In Layla by Colleen Hoover, Being a musician has been Leeds’ focus over the past few years, especially since his last somewhat serious relationship ended. When he sees Layla dancing (badly) to his bands’ music like no one is watching, he’s very much intrigued. Her free spirit calls to Leeds in a way no woman ever has before. They seem well on their way to a happily ever after when near tragedy strikes. After they are attacked, with Layla suffering the most serious injuries, it takes months for her to recover. But somehow, even after healing completely, she just doesn’t seem like the same woman Leeds fell in love with.
‘The only thing Layla did wrong is fall in love with me.’
The best idea Leeds can come up with to bring the playfulness and joy out of Layla again is to go back to the place they met–a bed & breakfast in Kansas–that holds a special place in their hearts. But right from the get-go things are different. They have the house to themselves, or so it seems at first. Once Leeds meets Willow, who is also staying there, everything gets even more complicated. Layla’s personality and actions change. And Leeds is torn between Layla’s safety and helping Willow in her search for the truth about what happened to her. The answers, though, could yet again throw their lives in disarray, not to mention endanger them.
‘I need answers. I don’t feel like I’ll be able to function out in the real world unless I can somehow make sense of everything that’s happened in this house.’
Colleen Hoover went all out with her first ever ghost story, Layla. While it was more thought-provoking with a little bit of a creepy factor than it was scary, it was no less of a page-turner than her other contemporary novels have been.
‘It’s hard to know where to draw the line when the lines aren’t even in the same world.’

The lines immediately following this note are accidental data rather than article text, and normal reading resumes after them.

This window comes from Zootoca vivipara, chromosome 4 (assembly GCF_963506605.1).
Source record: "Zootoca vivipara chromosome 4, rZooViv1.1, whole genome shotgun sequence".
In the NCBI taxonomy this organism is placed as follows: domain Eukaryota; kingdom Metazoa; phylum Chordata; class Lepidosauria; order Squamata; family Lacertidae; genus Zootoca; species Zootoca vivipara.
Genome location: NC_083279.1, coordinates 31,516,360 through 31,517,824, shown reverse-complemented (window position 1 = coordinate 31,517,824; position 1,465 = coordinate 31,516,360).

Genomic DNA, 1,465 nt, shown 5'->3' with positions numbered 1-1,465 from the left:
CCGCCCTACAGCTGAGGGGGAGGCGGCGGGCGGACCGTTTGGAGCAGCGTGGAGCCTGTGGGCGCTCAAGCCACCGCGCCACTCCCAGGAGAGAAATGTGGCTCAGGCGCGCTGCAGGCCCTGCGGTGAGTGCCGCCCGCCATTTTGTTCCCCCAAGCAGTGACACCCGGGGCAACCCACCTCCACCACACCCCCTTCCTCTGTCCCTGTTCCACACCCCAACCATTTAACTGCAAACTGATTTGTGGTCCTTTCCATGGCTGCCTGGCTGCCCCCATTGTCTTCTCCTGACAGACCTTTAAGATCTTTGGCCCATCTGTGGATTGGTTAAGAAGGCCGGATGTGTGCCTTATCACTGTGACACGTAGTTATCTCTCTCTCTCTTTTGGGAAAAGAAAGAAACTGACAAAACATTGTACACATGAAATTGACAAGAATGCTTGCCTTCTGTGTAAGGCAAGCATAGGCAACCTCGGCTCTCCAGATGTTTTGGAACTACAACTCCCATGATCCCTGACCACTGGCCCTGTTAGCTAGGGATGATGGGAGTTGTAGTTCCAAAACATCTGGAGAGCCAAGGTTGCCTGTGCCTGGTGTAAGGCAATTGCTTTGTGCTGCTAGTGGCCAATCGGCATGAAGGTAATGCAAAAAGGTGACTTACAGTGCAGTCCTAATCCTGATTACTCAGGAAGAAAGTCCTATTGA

I’m honestly at kind of a loss as to how to explain Layla. I think it’s a story that readers will have to experience to truly understand. It’s a ghost story, for sure. It’s also a messed up love triangle…sort of. Leave it to CoHo, but the one thing that there’s no getting around is that it was one of the most complicated, tangled up, highly emotional love stories–one that transcended death–that I’ve read in a long, long time.
I will warn that Layla is also a book that might make readers doubt the hero and want to lash out at him, right from page one. But don’t give up on Leeds!! There’s a reason he made the choices he did and definitely a reason for his conflicting feelings. And the way CoHo alternated the chapters between the present and where it all began made it a lot of fun (I thought, anyway) to piece together just what was really going on with Leeds and Layla. The storyline went places I didn’t see happening. Some of which crossed–or at least blurred–some lines. But by the last third or so of the book I was completely and utterly entranced with how it all came together.
Every time I thought I had the plot of Layla all figured out, Colleen Hoover surprised me with another plot twist. Paired with her flawed, compelling characters, this was an experience like no other.
Publication: Published December 8th 2020 | Montlake |
From #1 New York Times bestselling author Colleen Hoover comes a novel that explores life after tragedy and the enduring spirit of love.
When Leeds meets Layla, he’s convinced he’ll spend the rest of his life with her—until an unexpected attack leaves Layla fighting for her life. After weeks in the hospital, Layla recovers physically, but the emotional and mental scarring has altered the woman Leeds fell in love with. In order to put their relationship back on track, Leeds whisks Layla away to the bed-and-breakfast where they first met. Once they arrive, Layla’s behavior takes a bizarre turn. And that’s just one of many inexplicable occurrences.
Feeling distant from Layla, Leeds soon finds solace in Willow—another guest of the B&B with whom he forms a connection through their shared concerns. As his curiosity for Willow grows, his decision to help her find answers puts him in direct conflict with Layla’s well-being. Leeds soon realizes he has to make a choice because he can’t help both of them. But if he makes the wrong choice, it could be detrimental for all of them.